"It feels almost indescribable," the freshman said. "I feel like a superstar when I put it on."That's because of all the great players who have come through the Middle Village school. There's Chamique Holdsclaw, Sue Bird, Shay Doron, Carrem Gay and Tina Charles. There's Lorin Dixon and Sky Lindsay.Now, Oden and Bria Smith have been passed the torch at a school that has won 24 straight CHSAA Brooklyn/Queens Diocesan titles and is synonymous with high-school girls' basketball in the United States. And they're just freshmen - the first freshmen to play varsity at Christ the King since Clare Droesch in 1998, to be exact."It's amazing," said Smith, a 5-foot-9 guard who is billed as the best ninth-grader in the city. "It's pretty much an honor."Dixon and Lindsay graduated last year and Charles the year before. All three are playing in the Big East now and the Royals were left with less talent than they've had in years. Smith and Oden were slated to play the season on junior varsity, as talented freshmen at CK have done for a decade. Pundits were even saying in the offseason that Christ the King would no longer be the team to beat in Brooklyn/Queens. "Every year there's a demise of Christ the King," coach Bob Mackey said.And the Royals did start off slow with only their first home loss in 16 years, to Amsterdam (N.Y.) Dec. 8. Days later, Mackey petitioned the school's Board of Directors to allow Smith and Oden to be called up to the varsity. Since then, Smith has been the team's leading scorer and Oden is an integral player off the bench. Christ the King is 3-0 in league play after a dominant 58-39 win over Molloy Saturday afternoon."Everyone said they weren't gonna be good," Stanners senior Kerri White said. "They are."Much of that is due to Smith. The Massapequa, L.I., native is an exemplary athlete who can slash to the basket as well as any player in the division and play lockdown defense, as well."She's got great skill, great court sense, great balance," Mackey said. "She may be one of the most talented we've had - ever."And at Christ the King, that's saying something. The 5-foot-8 Oden isn't a pure scorer like Smith at this point in her development, but she's a strong defender and is always around the ball. The Brooklyn native also has a solid mid-range game and her lanky frame leaves room for growth."Nia just does everything," Mackey said. "She has arms that I just can't believe. They're freshmen - that's the scary part."Scary for the rest of the city, that is.Reach Associate Sports Editor Marc Raimondi by e-mail at mraimondi@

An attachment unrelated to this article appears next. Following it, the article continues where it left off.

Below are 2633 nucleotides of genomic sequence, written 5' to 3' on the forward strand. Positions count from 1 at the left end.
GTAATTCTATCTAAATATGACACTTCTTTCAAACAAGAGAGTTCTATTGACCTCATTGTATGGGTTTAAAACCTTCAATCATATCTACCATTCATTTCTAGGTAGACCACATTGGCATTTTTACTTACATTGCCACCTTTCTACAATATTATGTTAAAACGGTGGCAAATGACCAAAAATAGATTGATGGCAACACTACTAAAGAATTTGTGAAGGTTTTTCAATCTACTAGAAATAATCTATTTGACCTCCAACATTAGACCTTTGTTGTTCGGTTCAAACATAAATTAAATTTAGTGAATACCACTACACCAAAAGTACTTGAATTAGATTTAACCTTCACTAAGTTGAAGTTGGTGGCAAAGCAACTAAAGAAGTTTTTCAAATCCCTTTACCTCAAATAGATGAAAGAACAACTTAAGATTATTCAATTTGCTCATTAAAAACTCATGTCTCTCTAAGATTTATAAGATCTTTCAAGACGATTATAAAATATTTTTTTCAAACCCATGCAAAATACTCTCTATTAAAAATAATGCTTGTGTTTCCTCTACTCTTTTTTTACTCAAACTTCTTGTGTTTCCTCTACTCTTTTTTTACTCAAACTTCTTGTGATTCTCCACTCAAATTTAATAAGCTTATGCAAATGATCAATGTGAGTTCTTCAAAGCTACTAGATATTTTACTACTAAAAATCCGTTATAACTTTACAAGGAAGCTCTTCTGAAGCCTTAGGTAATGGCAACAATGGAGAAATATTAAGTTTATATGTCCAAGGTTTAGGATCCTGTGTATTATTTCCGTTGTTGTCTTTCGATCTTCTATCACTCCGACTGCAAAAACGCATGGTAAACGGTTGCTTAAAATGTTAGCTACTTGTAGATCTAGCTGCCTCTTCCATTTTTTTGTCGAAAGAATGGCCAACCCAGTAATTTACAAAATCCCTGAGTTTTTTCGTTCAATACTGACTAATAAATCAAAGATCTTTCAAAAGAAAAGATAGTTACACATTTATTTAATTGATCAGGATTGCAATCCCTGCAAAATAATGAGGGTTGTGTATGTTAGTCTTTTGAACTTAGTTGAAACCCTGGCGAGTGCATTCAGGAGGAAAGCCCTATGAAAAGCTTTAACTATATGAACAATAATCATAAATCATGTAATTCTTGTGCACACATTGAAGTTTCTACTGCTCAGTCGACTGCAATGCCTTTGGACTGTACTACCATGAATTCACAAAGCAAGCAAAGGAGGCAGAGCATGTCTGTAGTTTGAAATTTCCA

©2008 Community News Group
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